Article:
|If you like elaborate and moving stories but have never heard about The Longest Journey before I urge you to play at least its second part Dreamfall. It’s not really a game and is very close to being a movie. But trust me you won’t be disappointed. And if you like what you see and get out of the TLJ experience please support Dreamfall Chapters on Kikstarter. Thank you!Only together we can make this happen.|
Oh the terrier!.. I first heard about him maybe 7 years ago. My mother returned from her trip to Italy. In Bologna near Santo Stefano’s Basilica she saw a terrier who was joyfully playing with frisbee. She saw him and filmed him every time she visited the capital of Emilia-Romagna region in the years to come. In 2009 we went to Italy together and saw him again. He was playing with a girl about six years old. She wasn’t strong enough to tear frisbee from him. This dog had spirit and will. He loved frisbee but was very bad at letting go of it. Someone would throw it, he would run after it and bring it back. At the decisive moment of exchange he would not be able to let someone take the sacred plate. He would hold on to it for as long as was possible but after a couple of minutes give in and let the person throw it again.
This year my boyfriend and I decided to spend one day in Bologna. It was Saturday. I didn’t really remember the city so we were roaming its streets in hope to find Santo Stefano. I hoped we would meet the dog. I told him about the terrier a couple of years ago and thought it would be wonderful if we would see the dog together. And when we got to the square there he was playing. Oh what a wonderful moment that was! There is something very soothing in continuity. Life consists of anchors. Some of those we cherish more than others. I guess especially meaningful are those that connect us to special people or places. And this terrier was such an anchor for me.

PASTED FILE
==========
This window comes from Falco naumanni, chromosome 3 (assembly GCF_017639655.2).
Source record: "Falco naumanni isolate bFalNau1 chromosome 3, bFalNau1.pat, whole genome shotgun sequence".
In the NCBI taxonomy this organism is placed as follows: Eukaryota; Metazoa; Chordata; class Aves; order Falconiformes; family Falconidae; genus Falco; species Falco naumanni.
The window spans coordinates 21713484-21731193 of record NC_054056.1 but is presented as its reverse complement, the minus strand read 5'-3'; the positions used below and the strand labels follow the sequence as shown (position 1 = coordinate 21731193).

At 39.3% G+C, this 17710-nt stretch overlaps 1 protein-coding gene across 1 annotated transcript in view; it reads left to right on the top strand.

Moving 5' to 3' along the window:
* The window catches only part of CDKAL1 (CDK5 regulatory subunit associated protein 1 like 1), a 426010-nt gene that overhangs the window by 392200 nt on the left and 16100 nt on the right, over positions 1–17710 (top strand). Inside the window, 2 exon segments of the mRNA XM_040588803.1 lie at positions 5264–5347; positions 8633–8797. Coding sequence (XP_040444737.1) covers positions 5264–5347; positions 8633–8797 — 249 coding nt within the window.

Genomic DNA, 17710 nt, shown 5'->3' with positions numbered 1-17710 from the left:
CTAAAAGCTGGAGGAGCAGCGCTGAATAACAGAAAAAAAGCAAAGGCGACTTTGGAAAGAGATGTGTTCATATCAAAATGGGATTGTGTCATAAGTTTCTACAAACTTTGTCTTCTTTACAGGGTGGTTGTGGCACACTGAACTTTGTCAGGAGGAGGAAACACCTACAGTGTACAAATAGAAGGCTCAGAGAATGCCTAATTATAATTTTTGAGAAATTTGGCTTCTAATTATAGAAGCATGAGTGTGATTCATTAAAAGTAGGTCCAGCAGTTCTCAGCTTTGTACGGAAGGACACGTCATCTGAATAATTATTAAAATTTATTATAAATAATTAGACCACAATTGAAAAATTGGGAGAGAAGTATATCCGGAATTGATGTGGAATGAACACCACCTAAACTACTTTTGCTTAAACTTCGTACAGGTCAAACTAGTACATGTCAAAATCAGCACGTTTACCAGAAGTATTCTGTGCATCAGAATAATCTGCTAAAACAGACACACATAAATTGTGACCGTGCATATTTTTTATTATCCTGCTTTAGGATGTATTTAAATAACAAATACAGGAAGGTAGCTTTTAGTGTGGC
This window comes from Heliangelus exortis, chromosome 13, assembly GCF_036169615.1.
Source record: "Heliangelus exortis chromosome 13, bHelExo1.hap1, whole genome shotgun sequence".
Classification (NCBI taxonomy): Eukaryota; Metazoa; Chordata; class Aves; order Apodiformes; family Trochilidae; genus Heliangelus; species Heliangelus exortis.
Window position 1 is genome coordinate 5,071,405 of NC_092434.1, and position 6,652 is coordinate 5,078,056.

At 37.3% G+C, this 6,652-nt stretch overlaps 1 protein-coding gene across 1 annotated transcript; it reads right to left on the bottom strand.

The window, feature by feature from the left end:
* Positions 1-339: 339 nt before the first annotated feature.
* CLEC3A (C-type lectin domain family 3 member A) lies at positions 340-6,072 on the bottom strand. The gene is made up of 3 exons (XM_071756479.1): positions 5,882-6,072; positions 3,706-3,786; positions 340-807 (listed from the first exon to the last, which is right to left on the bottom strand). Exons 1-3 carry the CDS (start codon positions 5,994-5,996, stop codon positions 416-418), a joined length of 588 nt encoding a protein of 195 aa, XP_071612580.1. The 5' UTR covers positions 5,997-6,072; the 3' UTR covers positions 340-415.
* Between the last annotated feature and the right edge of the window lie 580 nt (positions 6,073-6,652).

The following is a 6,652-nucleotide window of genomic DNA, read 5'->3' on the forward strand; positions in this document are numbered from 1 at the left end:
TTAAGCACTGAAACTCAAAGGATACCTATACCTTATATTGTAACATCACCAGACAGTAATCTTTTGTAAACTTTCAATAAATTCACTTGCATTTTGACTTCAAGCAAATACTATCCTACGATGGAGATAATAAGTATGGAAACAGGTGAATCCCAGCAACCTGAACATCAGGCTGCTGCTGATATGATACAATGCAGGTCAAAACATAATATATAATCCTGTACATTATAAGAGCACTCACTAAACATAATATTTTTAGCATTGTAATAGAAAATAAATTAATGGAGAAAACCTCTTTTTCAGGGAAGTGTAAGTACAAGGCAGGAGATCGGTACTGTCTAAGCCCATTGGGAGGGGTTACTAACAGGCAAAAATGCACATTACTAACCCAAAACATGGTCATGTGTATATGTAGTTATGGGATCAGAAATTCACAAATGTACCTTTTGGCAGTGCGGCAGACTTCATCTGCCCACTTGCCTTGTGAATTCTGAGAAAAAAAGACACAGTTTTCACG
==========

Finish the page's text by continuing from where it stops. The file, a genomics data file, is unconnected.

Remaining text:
At some point in time he saw me and ran to me as though we were great buddies and offered to through the frisbee. He was cooperative at first. But the next time he wouldn’t let go of the blue plate. He held on to it with frenzy and meant it. I was so happy to meet him and to play with him for a while. Happy as a little girl who just got a cat for her birthday.
Venice looks wonderful in any weather but next time I hope for a little sun. This view will be dazzling bathing in warm sunlight.
Once again famous landmarks of Venice – Santa Maria della Salute as seen from vaporetto and San Giorgio Maggiore’s campanile and St. Mark’s campanile and an architectural jewelry box from the outside as well as the heart and quinta essenza of the Serene Republic – Palazzo Ducale. For those of you interested in public transportation in Venice vaporetto (water bus) provides a wonderful opportunity to see the city from water. The main trick here is to decide what type of ticket you need. One-way trip costs 7 euro. Then there are 12-, 24-, 36-, 48- and 72-hour travelcards. They cost 18 €, 20 €, 25 €, 30 € and 35 € respectively. If you stay in Venice for a couple of days like I did and are an avid sightseer and walker like me you need to plan ahead. I bought two 12-hour tickets and used them for a trip to San Giorgio and a tour of Grand Canal. Well San Giorgio has its own ticket offer – two-way ticket costs 8 euro. That means that I overpaid 21 euro that could be spent on a delicious espresso and all’arabiata or carbonara or a beautiful piece of a Murano glass…